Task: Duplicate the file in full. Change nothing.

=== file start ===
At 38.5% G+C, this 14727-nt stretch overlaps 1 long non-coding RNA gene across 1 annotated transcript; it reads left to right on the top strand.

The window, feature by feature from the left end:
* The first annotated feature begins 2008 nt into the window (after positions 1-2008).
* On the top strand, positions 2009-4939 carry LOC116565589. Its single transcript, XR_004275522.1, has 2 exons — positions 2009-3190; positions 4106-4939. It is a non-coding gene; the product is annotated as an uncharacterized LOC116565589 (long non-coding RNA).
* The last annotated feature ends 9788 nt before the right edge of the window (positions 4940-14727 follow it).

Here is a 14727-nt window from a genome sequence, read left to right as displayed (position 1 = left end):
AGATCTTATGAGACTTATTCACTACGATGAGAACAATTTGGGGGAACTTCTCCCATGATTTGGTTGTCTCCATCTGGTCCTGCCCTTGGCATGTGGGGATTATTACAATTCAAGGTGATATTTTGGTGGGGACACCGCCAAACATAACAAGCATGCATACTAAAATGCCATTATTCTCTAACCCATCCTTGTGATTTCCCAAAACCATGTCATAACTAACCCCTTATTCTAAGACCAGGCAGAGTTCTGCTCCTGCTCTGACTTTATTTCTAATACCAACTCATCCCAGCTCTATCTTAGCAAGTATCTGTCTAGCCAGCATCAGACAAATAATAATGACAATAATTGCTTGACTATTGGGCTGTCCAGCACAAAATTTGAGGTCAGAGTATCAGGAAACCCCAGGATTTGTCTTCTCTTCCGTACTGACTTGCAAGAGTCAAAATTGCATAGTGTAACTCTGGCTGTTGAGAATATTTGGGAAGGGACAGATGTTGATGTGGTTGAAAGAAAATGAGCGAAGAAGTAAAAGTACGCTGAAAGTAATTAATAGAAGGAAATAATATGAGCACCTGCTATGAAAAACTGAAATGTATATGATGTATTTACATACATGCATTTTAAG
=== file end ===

At 38.5% G+C, this 14727-nt stretch overlaps 1 long non-coding RNA gene across 1 annotated transcript; it reads left to right on the top strand.

The window, feature by feature from the left end:
* The first annotated feature begins 2008 nt into the window (after positions 1-2008).
* On the top strand, positions 2009-4939 carry LOC116565589. Its single transcript, XR_004275522.1, has 2 exons — positions 2009-3190; positions 4106-4939. It is a non-coding gene; the product is annotated as an uncharacterized LOC116565589 (long non-coding RNA).
* The last annotated feature ends 9788 nt before the right edge of the window (positions 4940-14727 follow it).

Here is a 14727-nt window from a genome sequence, read left to right as displayed (position 1 = left end):
AGATCTTATGAGACTTATTCACTACGATGAGAACAATTTGGGGGAACTTCTCCCATGATTTGGTTGTCTCCATCTGGTCCTGCCCTTGGCATGTGGGGATTATTACAATTCAAGGTGATATTTTGGTGGGGACACCGCCAAACATAACAAGCATGCATACTAAAATGCCATTATTCTCTAACCCATCCTTGTGATTTCCCAAAACCATGTCATAACTAACCCCTTATTCTAAGACCAGGCAGAGTTCTGCTCCTGCTCTGACTTTATTTCTAATACCAACTCATCCCAGCTCTATCTTAGCAAGTATCTGTCTAGCCAGCATCAGACAAATAATAATGACAATAATTGCTTGACTATTGGGCTGTCCAGCACAAAATTTGAGGTCAGAGTATCAGGAAACCCCAGGATTTGTCTTCTCTTCCGTACTGACTTGCAAGAGTCAAAATTGCATAGTGTAACTCTGGCTGTTGAGAATATTTGGGAAGGGACAGATGTTGATGTGGTTGAAAGAAAATGAGCGAAGAAGTAAAAGTACGCTGAAAGTAATTAATAGAAGGAAATAATATGAGCACCTGCTATGAAAAACTGAAATGTATATGATGTATTTACATACATGCATTTTAAG